Black, Brown and White Relations are Complex

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BLACK, BROWN AND WHITE RELATIONS                                                            

Black,brown and white relations were complicated on the island of Cuba.  Unlike their Anglo-Saxon counterparts, most male Spanish émigrés,  in the 17 and 18th centuries came to the New World without wives.  It was inevitable they would make liaisons with women, some white, some not, and this would influence the racial and cultural components of their descendants.

The subjugation of the indigenous population of Cuba was horrendous.  Yet within a couple of decades there were many unions between the largely male Spanish colonists and indigenous women.  Their children were called ‘mestizos’, but Cubans called them ‘guajiros‘ which translated to ‘one of us’.

Traces of Taino DNA have been revealed in individuals throughout Cuba, and while it was thought the Tainos suffered the “Great Dying” at the hands of the Spaniards, the truth we now know is that thousands of Taino descendants are alive and well, not only in Cuba, but in other parts of the world.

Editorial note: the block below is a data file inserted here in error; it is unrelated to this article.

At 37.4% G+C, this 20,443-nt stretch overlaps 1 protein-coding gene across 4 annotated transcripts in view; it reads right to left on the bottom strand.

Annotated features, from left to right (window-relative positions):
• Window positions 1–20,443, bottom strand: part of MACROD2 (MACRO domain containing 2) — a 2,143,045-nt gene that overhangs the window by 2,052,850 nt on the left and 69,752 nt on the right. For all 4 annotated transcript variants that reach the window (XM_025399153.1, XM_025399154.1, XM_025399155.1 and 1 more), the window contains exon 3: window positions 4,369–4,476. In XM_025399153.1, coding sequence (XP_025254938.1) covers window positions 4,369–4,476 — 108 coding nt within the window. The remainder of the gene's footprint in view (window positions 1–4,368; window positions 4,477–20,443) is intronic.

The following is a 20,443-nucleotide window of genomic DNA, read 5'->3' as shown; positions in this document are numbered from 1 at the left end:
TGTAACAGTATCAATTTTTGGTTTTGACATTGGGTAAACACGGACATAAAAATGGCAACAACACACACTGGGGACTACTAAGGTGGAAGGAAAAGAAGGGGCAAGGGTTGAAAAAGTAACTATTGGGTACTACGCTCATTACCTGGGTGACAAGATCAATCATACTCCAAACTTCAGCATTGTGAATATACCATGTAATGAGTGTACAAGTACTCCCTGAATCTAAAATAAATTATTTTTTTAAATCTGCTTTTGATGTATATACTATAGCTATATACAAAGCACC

Their knowledge of herbs is now attracting global interest.  Cuban children are trained in herbal medicines, and local gardens, even in cities, are always organic and stocked with natural medicine plants.

My own paternal grandfather, Jaime Soteras Ribas, came with his brother to the island at the turn of the century.  The two Catalonian brothers settled in the area of Solis, where Jaime established a retail store and bakery. Prior to his marriage to my paternal grandmother, Antonia Maria Gonzalez D’Estrade, he established a relationship with another woman, a mulatta, and had two boys with her.

He married Antonia, but always recognized his sons, Jaime and Manolo.  Jaime, became a well-known painter in the United States and migrated to the city of New York.  His brother, Manolo, continued to live in Santiago de Cuba.

Antonia Maria was not too pleased when she married Jaime Soteras and proceeded to give birth to seven daughters.  In those days, baby daughters did not have the same ‘cachet’ as giving birth to a male heir.  Antonia Maria resorted to a dramatic novena, climbing on her knees the many steps to the top of the Cathedral of our Lady of Charity.  It proved successful, because her seventh child, a boy, was my own father, Angel Luis Soteras.  She became pregnant three times after my father – all girls.cobre-santuary_0[1]